Animations Dealing With Big Issues
Some people might think that animations are just for kids, with cutesy easy storylines that don’t go deep. Hmm, how wrong can you be?! So many animations actually deal with profound societal issues like race, gender, mental health, loneliness and conflict. And seeing an animated character deal with these issues, and seeing our own reality reflected in their make-believe world, can often help us to navigate our own life.
So, without further ado, here’s a rundown of a few of our favourites.
Puss in Boots – The Last Wish: Panic Attacks
Our leading feline friend is on a mission to restore eight of his nine lives, and he does so with bucketloads of charm and charisma. But, very importantly, Puss is shown to be a character who experiences a full range of emotions including fear, panic, and anxiety.
In one scene, Puss slumps against a tree as his rapid heartbeat drowns out every other sound in the forest. His friend, the affable therapy dog Perrito, notices Puss is in distress and comes over to calmly comfort him, until the panic attack passes and Puss is able to relax and breathe again. Seeing this very human experience reflected on screen by a traditionally swashbuckling character led to a lot of conversations online, and we love to see it.
Lilo And Stitch: Family
This movie is about a young Hawaiian girl named Lilo who lives with her sister Nani. Lilo adopts an animal-like fluffy blue alien named Stitch. And, although Stitch initially wreaks havoc, Lilo convinces Nani to let her keep him and she teaches him how to fit in. This film highlights the importance of chosen family — and shows that close bonds aren’t defined by blood, but they’re created by love, patience, and compassion 💗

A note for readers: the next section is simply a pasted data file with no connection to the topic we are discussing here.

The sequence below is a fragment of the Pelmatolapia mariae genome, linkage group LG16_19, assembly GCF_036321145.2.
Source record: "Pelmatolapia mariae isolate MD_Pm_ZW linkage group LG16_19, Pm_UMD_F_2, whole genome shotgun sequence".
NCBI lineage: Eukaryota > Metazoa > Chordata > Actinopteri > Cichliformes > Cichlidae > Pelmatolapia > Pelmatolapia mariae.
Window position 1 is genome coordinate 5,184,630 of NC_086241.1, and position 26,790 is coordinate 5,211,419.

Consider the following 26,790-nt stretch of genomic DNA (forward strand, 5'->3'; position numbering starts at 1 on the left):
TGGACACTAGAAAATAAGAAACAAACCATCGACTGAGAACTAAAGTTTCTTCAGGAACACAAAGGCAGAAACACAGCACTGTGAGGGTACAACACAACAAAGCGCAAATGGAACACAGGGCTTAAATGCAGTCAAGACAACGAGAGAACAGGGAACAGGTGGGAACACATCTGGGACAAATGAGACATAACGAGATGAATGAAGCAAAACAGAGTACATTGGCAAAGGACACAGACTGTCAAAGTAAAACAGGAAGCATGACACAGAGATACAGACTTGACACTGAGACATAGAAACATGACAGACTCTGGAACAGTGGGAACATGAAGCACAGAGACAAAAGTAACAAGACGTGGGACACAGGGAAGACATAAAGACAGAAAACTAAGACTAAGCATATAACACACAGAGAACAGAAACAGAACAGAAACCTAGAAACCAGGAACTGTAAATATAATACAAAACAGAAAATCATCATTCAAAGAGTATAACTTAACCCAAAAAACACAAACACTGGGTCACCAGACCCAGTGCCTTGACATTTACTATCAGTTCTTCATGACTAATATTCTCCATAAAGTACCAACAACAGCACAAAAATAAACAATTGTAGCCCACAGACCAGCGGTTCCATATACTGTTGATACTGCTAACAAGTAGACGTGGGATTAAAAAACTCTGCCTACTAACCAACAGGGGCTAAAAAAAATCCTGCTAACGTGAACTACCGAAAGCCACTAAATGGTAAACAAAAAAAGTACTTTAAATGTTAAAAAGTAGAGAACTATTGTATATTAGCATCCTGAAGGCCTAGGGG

Coraline: Control and coercion
This beautifully created stop-motion animation shows us the world of a young girl, Coraline, who travels to a magical universe where everything seems — at first glance — to be perfect. But there are very sinister goings-on. Her twisted 'Other Mother’ is so desperate to keep Coraline there, that she fabricates everything in order to please her. Mind-games, mental manipulation, control, and coercion are big topics. But they’re never too big for this animation.
Zootopia (AKA Zootropolis): Racial profiling
The central message of this cute-creature-filled animation is about prejudice, discrimination, and racial profiling. The hero of the movie is Judy Hopps, a rabbit who’s joined the Zootopia police force and is continually underestimated and overlooked because no one thinks an animal as small and sweet as a rabbit could ever be a good police officer.
The city is 90 percent prey and 10 percent predators, and Judy (who, as a rabbit, is ‘prey’) realises she’s been making a lot of assumptions about the ‘predators’ in her midst. In one particular monologue to her friend, a fox, Judy says that it was wrong of her to assume something about him simply because he's a predator. This animated tale is a beautiful reminder that people can change, and that we can fight prejudice to create a better world.
FROZEN: LGBTQ+ REPRESENTATION
Elsa has become a lesbian icon, and the hashtag #GiveElsaAGirlfriend has been trending. There are multiple reasons as to why. First off, there’s Elsa’s struggle in coming to terms with her powers — which can be seen as a parallel to LGBTQIA+ people coming to terms with their sexuality. Also, Elsa was living in fear, terrified that her secret would come out and she’d be rejected. Sound familiar, anyone? And there’s Elsa’s song Let It Go, which has been hailed as ‘a coming out anthem’ because the lyrics are all about being true to yourself no matter what others think. So, Disney, hurry up and give Elsa a girlfriend already!
We’d love to hear what your favourite animation is, and why! So let us know by dropping us a DM on Insta.
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